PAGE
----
# (CS 267, Feb 28 1995)

## Review of last lecture

Recall from last lecture our simplest algorithm for Gaussian elimination, as well as its pictorial representation.
```    for i = 1 to n-1
A(i+1:n, i) = A(i+1:n, i) / A(i,i)
A(i+1:n, i+1:n) = A(i+1:n, i+1:n) - A(i+1:n, i)*A(i, i+1:n)
``` This algorithm has several problems, whose solutions we will discuss.

• If A(i,i) is zero, the algorithm cannot proceed. If A(i,i) is tiny, we will also have numerical problems.
• The majority of the work is done by calls to the BLAS2 (rank-one update), which does not exploit a memory hierarchy at well as a BLAS3 operation like matrix-matrix multiplication.
• ## Pivoting to avoid tiny A(i,i)

It is obvious why the algorithm fails when some A(i,i) is exactly zero. Sometimes failure is appropriate: if the entire first column of the matrix is zero, for example, the matrix is singular and the user deserves a warning. On the other hand, if the matrix is perfectly nonsingular, such as
```     A= [ 0 1 ]
[ 1 0 ]
```
then a warning is not deserved.

Even if A(i,i) is not exactly zero, but merely tiny, trouble is possible because of roundoff errors in floating point arithmetic. We illustrate with a 2-by-2 example. Suppose for simplicity we compute in 3-decimal digit arithmetic, so it is easy to see what happens. Let us solve Ax=b where

```     A= [ 1e-4  1 ]  and  b= [ 1 ]  .
[  1    1 ]          [ 2 ]
```
The correct answer to 3 decimal places is easily confirmed to be
```     x = [ 1 ]  .
[ 1 ]
```
The result of LU decomposition on A is as follows, where fl(a op b) is the floating point result of a op b:
```     L = [    1        0 ]  =  [  1   0 ]
[ fl(1/1e-4)  1 ]     [ 1e4  1 ]         ... no error yet
and
U = [ 1e-4       1      ]  =  [ 1e-4    1  ]
[  0    fl(1-1e4*1) ]     [  0    -1e4 ]    ... error in the 4th place
```
The only rounding error committed is replacing 1-1e4*1 by -1e4, an error in the fourth decimal place. Let's see how close L*U is to A:
```     L * U = [  1e-4   1  ]
[   1     0  ]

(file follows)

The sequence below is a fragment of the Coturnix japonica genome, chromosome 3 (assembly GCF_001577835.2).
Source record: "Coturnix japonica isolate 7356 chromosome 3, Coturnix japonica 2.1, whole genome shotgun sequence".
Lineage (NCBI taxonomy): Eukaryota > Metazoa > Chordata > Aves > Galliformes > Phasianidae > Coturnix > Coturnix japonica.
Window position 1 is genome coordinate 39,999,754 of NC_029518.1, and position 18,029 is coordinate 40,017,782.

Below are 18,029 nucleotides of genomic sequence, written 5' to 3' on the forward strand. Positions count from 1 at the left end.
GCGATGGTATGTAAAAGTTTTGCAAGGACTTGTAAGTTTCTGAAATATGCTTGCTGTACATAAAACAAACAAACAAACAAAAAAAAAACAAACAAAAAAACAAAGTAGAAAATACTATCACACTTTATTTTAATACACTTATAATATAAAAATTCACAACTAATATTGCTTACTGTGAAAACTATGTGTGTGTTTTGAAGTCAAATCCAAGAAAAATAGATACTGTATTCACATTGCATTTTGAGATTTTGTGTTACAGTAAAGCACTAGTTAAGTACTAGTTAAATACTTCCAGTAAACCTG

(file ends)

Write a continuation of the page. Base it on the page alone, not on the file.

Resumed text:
```
The (2,2) entry is completely wrong. If we continue to try to solve A*x=b, the subsequent solves of L*y=b and U*x=y yield
```     y = [      1      ] = [   1  ]
[ fl(1-1e4*1) ]   [ -1e4 ]    ... error in the 4th place
and
x = [ x1 ] = [ fl((1-x2*1)/1e-4) ] = [ 0 ]    ... no error
[ x2 ]   [  fl(-1e4/(-1e4))  ]   [ 1 ]    ... no error
```
We see that the computed answer is completely wrong, even though there were only two floating errors in the 4th decimal place, and even though the matrix A is "well-conditioned", i.e. changing the entries of A or b by eps<<1 only changes the true solution by O(eps).

The problem can be traced to the first rounding error, U(2,2) = fl(1-1e4*1) = -1e4. Note that if we were to change A(2,2) from 1 to any other number z in the range from -5 to 5, we would get the same value of U(2,2) = fl(z-1e4*1) = -1e4, and so the final computed value of x would be the same, independent of z. In other words, the algorithm "forgets" the value of A(2,2), and so can't possibly get the right answer. This phenomenon is called numerical instability, and must be eliminated to yield a reliable algorithm.

The standard solution to this problem is called partial pivoting, which means reordering the rows of A so that A(i,i) is large at each step of the algorithm. In particular, at the beginning of step i of the algorithm, row i is swapped with row k>i if |A(k,i)| is the largest entry among |A(i:n,i)|. This yields the following algorithm.

```    Gaussian elimination with Partial Pivoting, BLAS2 implementation

for i = 1 to n-1
find and record k where |A(k,i)| = max_{i<=j<=n} |A(j,i)|
if |A(k,i)|=0, exit with a warning that A is singular, or nearly so
if i != k, swap rows i and k of A
A(i+1:n, i) = A(i+1:n, i) / A(i,i)   ...  each quotient lies in [-1,1]
A(i+1:n, i+1:n) = A(i+1:n, i+1:n) - A(i+1:n, i)*A(i, i+1:n)
```

If we apply this algorithm to our 2-by-2 example, we get a very accurate answer.

The LAPACK source for this routine, sgetf2, may be viewed by clicking here.

We may describe this algorithm as computing the factorization P*A=L*U, where L and U are lower and upper triangular as before, and P is a permutation matrix, i.e. the identity matrix with permuted columns. P*A is the matrix A with its rows permuted. As a consequence of pivoting, each entry of L has absolute value at most 1. Using this new factorization of A, solving A*x=b only requires the additional step of permuting b according to P.

Note that we have several choices as to when to swap rows i and k. Indeed, we could use indirect addressing and not swap them at all, but then we couldn't use the BLAS, so this would be slow. Different implementations make different choices about when to swap.